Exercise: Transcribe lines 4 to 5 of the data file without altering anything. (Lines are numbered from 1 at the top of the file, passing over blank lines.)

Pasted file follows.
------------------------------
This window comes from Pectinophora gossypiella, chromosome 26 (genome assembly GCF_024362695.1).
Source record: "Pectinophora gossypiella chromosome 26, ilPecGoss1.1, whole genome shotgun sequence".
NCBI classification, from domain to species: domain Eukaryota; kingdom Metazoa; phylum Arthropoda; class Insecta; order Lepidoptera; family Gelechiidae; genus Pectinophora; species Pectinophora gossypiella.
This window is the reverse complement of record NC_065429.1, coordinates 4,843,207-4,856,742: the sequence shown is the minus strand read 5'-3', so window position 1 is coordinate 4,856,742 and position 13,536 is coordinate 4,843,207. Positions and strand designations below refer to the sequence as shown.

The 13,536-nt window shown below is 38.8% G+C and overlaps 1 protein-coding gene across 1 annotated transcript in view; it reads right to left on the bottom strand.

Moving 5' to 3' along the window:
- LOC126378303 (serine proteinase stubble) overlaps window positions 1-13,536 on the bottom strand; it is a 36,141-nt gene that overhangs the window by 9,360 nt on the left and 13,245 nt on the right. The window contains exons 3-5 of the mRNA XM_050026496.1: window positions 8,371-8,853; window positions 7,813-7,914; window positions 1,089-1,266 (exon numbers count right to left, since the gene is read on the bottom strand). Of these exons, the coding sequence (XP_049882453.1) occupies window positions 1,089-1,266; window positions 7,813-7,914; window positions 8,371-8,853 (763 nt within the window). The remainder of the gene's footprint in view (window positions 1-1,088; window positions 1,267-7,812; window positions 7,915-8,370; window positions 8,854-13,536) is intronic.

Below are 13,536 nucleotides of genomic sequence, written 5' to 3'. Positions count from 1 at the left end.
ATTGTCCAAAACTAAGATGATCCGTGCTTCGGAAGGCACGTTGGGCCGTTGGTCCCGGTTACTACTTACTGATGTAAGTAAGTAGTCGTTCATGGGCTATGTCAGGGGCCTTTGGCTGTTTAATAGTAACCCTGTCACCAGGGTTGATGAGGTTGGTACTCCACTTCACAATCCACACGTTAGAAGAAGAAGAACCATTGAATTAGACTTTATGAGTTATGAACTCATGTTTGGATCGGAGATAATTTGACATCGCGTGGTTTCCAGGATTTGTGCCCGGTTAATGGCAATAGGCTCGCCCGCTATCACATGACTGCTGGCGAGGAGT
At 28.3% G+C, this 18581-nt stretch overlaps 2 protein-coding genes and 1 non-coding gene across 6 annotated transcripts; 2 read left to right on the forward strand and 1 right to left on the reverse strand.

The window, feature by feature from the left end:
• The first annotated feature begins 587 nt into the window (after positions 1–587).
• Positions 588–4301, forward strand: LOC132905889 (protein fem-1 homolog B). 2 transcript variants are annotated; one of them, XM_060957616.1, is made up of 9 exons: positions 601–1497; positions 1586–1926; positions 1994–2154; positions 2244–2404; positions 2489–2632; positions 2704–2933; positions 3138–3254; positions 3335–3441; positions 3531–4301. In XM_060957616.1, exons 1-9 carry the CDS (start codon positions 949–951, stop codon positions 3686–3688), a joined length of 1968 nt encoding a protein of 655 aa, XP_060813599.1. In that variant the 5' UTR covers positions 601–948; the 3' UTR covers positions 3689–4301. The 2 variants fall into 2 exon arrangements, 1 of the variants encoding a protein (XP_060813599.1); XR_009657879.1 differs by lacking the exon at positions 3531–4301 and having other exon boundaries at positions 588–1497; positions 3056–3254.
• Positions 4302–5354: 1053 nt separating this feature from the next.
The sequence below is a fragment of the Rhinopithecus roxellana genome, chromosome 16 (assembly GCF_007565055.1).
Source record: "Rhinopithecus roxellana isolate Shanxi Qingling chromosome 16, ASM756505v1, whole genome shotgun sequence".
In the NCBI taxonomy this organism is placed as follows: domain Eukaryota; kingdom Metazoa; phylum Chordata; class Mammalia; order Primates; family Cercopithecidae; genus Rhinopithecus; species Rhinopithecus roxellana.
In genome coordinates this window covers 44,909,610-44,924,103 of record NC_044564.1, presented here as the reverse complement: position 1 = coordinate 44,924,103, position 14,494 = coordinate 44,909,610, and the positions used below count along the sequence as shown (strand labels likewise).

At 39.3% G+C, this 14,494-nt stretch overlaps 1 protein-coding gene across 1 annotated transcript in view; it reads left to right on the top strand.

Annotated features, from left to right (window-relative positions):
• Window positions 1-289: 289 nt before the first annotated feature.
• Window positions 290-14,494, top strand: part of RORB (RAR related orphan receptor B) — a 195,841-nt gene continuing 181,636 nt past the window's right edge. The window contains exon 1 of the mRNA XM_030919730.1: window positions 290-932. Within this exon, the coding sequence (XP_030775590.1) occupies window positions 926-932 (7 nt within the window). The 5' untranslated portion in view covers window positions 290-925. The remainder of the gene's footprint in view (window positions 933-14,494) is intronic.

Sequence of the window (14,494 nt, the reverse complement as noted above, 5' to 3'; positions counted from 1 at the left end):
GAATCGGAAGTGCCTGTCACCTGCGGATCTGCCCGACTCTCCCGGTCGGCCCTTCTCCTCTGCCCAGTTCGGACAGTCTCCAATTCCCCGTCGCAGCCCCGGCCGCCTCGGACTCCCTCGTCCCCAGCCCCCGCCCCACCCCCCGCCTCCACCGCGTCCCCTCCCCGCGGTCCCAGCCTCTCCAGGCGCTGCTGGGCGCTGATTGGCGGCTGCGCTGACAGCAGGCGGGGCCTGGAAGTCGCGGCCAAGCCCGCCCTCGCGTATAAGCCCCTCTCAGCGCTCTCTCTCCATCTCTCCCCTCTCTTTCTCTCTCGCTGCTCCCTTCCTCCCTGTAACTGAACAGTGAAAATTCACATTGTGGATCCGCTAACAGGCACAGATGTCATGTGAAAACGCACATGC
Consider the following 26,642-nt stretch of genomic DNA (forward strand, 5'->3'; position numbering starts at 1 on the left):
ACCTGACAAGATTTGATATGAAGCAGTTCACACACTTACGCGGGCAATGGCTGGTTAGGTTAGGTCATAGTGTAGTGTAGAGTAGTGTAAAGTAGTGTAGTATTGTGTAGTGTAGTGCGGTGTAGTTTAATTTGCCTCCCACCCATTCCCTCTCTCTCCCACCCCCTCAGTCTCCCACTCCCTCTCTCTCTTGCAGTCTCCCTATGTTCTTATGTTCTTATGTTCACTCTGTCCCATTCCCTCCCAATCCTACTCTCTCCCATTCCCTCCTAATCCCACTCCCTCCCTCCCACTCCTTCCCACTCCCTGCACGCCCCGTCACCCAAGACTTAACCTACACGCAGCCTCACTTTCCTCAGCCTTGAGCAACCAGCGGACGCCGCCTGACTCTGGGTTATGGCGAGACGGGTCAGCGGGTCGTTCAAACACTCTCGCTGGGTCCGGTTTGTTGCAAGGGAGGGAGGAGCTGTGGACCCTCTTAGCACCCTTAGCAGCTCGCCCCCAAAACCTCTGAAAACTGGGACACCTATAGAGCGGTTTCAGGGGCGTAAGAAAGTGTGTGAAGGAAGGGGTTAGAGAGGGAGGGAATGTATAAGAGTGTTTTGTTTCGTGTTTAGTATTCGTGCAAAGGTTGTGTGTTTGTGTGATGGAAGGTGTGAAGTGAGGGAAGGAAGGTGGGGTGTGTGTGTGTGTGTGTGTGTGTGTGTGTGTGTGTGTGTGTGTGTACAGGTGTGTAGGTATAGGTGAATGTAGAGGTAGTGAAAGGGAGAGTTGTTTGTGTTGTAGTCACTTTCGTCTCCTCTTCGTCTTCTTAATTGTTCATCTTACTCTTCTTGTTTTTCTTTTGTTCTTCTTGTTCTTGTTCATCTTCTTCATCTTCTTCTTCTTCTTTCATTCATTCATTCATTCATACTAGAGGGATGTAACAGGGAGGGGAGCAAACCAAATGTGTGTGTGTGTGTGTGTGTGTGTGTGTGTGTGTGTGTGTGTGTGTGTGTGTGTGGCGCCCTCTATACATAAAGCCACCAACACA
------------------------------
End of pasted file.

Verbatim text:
This window is the reverse complement of record NC_065429.1, coordinates 4,843,207-4,856,742: the sequence shown is the minus strand read 5'-3', so window position 1 is coordinate 4,856,742 and position 13,536 is coordinate 4,843,207. Positions and strand designations below refer to the sequence as shown.

The 13,536-nt window shown below is 38.8% G+C and overlaps 1 protein-coding gene across 1 annotated transcript in view; it reads right to left on the bottom strand.